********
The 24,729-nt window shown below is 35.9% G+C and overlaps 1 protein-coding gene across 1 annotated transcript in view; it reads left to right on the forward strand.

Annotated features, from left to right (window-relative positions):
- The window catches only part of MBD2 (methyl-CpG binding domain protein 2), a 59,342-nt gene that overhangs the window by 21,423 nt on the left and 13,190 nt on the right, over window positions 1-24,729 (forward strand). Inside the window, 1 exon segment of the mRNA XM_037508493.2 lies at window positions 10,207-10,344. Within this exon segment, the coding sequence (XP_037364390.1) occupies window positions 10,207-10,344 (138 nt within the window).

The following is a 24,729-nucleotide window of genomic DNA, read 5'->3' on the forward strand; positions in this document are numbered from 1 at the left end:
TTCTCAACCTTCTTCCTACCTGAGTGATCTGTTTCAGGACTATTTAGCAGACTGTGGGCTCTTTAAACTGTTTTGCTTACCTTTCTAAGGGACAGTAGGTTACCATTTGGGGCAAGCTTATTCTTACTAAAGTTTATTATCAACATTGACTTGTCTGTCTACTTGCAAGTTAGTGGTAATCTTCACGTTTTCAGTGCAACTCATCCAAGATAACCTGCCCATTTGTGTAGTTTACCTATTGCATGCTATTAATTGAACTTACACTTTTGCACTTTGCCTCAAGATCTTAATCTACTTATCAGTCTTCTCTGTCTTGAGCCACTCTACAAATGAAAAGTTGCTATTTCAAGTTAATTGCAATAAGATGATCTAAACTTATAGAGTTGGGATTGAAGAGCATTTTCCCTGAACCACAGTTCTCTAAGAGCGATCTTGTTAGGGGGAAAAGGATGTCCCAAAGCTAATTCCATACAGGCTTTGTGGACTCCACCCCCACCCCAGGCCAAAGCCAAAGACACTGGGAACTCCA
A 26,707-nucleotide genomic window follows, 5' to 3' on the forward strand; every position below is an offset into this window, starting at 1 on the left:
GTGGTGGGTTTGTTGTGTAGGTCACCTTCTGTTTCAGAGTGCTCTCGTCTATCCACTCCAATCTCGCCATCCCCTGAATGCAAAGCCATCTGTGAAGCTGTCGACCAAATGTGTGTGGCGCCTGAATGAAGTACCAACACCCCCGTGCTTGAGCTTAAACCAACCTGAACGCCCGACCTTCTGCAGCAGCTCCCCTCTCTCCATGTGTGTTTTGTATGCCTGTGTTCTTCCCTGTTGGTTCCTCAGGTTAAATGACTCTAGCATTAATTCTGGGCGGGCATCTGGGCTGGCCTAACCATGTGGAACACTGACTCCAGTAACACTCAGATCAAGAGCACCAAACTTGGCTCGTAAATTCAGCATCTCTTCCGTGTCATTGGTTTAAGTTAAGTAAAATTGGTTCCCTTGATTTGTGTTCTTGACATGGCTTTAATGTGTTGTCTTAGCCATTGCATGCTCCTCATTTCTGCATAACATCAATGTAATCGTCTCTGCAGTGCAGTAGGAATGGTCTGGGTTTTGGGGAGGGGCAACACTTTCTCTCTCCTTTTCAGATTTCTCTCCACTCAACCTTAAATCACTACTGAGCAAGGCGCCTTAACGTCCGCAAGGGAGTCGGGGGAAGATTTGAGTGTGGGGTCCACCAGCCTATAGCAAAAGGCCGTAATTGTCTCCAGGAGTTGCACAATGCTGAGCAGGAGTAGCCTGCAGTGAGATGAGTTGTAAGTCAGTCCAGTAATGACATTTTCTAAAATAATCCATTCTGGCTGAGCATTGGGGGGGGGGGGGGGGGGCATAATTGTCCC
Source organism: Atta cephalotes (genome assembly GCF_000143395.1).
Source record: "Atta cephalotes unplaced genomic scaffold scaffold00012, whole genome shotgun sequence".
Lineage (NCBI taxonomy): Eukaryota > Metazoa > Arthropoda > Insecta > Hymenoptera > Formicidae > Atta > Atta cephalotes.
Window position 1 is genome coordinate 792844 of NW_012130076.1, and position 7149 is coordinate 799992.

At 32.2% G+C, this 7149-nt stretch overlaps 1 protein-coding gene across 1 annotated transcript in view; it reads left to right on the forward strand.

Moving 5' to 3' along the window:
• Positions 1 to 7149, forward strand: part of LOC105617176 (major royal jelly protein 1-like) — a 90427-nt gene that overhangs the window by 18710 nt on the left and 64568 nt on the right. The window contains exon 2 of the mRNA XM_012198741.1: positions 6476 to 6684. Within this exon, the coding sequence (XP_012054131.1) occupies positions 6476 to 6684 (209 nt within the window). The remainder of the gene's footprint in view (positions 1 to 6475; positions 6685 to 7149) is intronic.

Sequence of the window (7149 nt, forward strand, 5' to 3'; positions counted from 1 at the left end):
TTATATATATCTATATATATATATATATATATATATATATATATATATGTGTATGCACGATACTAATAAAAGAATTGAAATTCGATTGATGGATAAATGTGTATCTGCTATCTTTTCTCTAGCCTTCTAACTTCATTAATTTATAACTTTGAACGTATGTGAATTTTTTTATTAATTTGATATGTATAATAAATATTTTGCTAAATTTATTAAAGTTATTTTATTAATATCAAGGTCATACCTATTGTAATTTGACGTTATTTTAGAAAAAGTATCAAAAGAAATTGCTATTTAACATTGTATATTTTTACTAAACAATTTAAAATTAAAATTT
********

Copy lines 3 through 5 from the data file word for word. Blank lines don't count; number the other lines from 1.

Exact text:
- The window catches only part of MBD2 (methyl-CpG binding domain protein 2), a 59,342-nt gene that overhangs the window by 21,423 nt on the left and 13,190 nt on the right, over window positions 1-24,729 (forward strand). Inside the window, 1 exon segment of the mRNA XM_037508493.2 lies at window positions 10,207-10,344. Within this exon segment, the coding sequence (XP_037364390.1) occupies window positions 10,207-10,344 (138 nt within the window).

The following is a 24,729-nucleotide window of genomic DNA, read 5'->3' on the forward strand; positions in this document are numbered from 1 at the left end:
TTCTCAACCTTCTTCCTACCTGAGTGATCTGTTTCAGGACTATTTAGCAGACTGTGGGCTCTTTAAACTGTTTTGCTTACCTTTCTAAGGGACAGTAGGTTACCATTTGGGGCAAGCTTATTCTTACTAAAGTTTATTATCAACATTGACTTGTCTGTCTACTTGCAAGTTAGTGGTAATCTTCACGTTTTCAGTGCAACTCATCCAAGATAACCTGCCCATTTGTGTAGTTTACCTATTGCATGCTATTAATTGAACTTACACTTTTGCACTTTGCCTCAAGATCTTAATCTACTTATCAGTCTTCTCTGTCTTGAGCCACTCTACAAATGAAAAGTTGCTATTTCAAGTTAATTGCAATAAGATGATCTAAACTTATAGAGTTGGGATTGAAGAGCATTTTCCCTGAACCACAGTTCTCTAAGAGCGATCTTGTTAGGGGGAAAAGGATGTCCCAAAGCTAATTCCATACAGGCTTTGTGGACTCCACCCCCACCCCAGGCCAAAGCCAAAGACACTGGGAACTCCA